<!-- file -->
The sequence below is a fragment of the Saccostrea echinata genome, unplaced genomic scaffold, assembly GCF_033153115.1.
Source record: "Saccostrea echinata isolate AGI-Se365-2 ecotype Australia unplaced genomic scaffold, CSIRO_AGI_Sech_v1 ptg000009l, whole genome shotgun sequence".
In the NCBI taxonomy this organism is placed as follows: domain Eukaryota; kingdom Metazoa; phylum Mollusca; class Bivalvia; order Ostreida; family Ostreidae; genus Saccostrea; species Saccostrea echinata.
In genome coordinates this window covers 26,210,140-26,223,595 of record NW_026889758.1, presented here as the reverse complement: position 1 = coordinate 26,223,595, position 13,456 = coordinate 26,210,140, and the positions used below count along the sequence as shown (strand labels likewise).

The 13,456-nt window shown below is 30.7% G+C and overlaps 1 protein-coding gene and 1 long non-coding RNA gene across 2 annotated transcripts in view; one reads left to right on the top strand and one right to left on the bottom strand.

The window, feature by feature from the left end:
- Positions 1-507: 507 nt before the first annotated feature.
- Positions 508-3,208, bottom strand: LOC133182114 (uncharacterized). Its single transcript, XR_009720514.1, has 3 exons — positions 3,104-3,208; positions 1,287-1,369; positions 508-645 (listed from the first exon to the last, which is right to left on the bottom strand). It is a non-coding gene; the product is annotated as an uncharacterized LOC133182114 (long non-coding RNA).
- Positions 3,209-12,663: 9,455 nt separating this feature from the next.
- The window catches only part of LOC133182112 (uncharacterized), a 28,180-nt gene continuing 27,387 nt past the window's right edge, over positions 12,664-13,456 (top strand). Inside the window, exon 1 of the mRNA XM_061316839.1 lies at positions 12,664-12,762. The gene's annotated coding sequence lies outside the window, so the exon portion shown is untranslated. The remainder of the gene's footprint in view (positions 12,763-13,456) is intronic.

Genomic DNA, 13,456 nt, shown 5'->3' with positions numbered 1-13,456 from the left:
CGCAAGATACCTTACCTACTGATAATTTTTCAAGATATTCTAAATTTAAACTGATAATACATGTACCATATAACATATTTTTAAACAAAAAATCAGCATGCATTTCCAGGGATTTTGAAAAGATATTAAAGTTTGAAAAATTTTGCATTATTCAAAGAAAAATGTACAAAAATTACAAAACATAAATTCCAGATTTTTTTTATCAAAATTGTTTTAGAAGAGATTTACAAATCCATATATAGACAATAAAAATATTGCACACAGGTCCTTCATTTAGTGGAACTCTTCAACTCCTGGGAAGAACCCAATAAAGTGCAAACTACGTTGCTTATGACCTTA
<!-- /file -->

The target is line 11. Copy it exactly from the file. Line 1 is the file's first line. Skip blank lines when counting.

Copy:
Genomic DNA, 13,456 nt, shown 5'->3' with positions numbered 1-13,456 from the left: